RAF MILDENHALL, UK
NAME POC FOR EVENT ------------------------------------------ Capt Christina Bell Vigil Capt David Bell Retreat Capt Mike Shananham Retreat 2Lt Shane Prater Memorial Run SMSgt David Piper Bagging and Rededication MSgt Timothy Toth VFW SSgt Lisa Kinney Sundown Service and Breakfast SSgt Connie Dover Bowlathon SSgt Karina Jennings Base Paper SSgt Christina Treat Memorial Run SRA Marsha Kollmansberger Breakfast SRA RaAnn Swanson Car Wash
- Sun, 3 Sep 95: Held a car wash; charging only donations; raised $335.00
We had young and old volunteers out there helping us; the POW/MIA flag was flying and we were wearing our POW/MIA T-Shirts.
- Thu, 7 Sep 95: New POW/MIA flag presented for memorial.
The Top-Four Enlisted men and women on base provide new flags as we need them; flag was presented to Col Morehouse, Base Wing Commander who in turn presented it to myself. We had around 50 folks show up for this..
- Fri, 8 Sep 95: Bagged items for customers at Base Store for donations; raised $605.00
Set up a booth selling various POW/MIA memorabilia; raised $787.00
Volunteers offered to help us bag - in fact at times we had more volunteers than check-out points. We couldn't get over how deep into pockets folks went for us.
My wife and youngest son assisted me at the booth. We sold several brackets, coffee mugs, t-shirts, desk sets, patches, pins, and etc. But, most of all we got the "word" out to a lot more people.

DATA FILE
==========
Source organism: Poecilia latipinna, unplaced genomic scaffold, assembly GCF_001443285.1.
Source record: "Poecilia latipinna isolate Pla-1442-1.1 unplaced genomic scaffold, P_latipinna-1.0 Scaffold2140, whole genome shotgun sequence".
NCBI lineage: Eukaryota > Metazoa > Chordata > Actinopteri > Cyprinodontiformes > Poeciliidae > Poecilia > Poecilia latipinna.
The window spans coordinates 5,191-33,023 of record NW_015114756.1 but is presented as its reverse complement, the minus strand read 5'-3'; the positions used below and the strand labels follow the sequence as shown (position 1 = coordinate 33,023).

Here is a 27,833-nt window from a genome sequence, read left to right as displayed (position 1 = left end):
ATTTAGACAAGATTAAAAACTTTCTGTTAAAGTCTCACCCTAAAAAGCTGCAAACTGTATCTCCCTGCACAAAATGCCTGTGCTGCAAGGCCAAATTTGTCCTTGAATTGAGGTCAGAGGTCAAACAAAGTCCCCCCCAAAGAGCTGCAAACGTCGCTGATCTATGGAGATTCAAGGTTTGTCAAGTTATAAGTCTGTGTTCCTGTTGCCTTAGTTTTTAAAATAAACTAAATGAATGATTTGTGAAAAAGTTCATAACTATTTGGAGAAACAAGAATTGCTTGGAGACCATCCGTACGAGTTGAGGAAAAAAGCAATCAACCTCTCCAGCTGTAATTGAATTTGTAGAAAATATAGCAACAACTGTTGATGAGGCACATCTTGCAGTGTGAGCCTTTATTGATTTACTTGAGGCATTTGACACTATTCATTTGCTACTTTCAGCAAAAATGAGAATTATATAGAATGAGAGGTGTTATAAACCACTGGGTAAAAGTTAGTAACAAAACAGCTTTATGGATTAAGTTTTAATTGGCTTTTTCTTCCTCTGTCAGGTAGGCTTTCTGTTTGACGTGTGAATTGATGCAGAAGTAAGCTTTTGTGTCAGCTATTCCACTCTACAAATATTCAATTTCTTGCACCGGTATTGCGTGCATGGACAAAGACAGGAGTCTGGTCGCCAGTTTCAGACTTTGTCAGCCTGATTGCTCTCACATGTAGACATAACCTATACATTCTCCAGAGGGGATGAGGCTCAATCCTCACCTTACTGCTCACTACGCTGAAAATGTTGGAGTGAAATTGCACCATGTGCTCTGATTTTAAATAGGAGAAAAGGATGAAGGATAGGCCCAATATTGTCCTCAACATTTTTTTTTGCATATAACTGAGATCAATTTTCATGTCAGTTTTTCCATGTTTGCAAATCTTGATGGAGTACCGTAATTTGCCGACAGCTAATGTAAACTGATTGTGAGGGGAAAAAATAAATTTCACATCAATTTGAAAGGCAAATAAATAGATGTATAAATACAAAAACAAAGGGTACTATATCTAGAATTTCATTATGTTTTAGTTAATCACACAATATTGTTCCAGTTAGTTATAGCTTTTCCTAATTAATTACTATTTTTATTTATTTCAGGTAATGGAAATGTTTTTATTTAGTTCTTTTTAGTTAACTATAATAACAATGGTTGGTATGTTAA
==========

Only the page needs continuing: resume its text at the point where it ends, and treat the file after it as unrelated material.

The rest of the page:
- Mon, 11 Sep 95: Rededication of POW/MIA Memorial.
We decided to have a rededication due to the additions to the memorial we had just completed. The Base Wing Commander, several other Commanders, and about 200 folks showed up. Our POC for this event, gave the Introduction and Opening Remarks, one of our young men from the base gave the Invocation and a Reading, and the Wing Com- mander did the Dedication.
- Tue, 12 Sep 95: Bowlathon; raised $1400.00
Volunteers signed up to bowl and then went out and got folks to sponsor them. Once again, we couldn't get over how people came forward to help.
- Wed, 13 Sep 95: Sundown Service
This was the first time we tried anything like this. Like the other events leading up to Fri, 15 Sep, we wanted to keep this short but to the point. We had another young man volunteer to give us Readings and Prayers. In addition, another young man, his wife, and daughter provided us with two songs. We had about 100 people show up.
- Thu, 14 Sep 95: Memorial Run
The Security Police volunteered to do a 3.5 K run around the base (in formation). On the day, they had over 100 people to run. They formed 3 flights (all in black shorts and shirts) with one man out front with the POWIMIA flag. Their Commander led them off with all singing a special POW/MIA cadence. They started at the memorial and ran a route that took them near most of the busy areas of the base; ending back up at the memorial. They had a security car leading them and one bringing up the rear; thus traffic was stopped where ever they were. People all over the base stopped work to come out and see them - it was sight to remember.
- Fri, 15 Sep 95: Reveille, Vigil, Breakfast, Retreat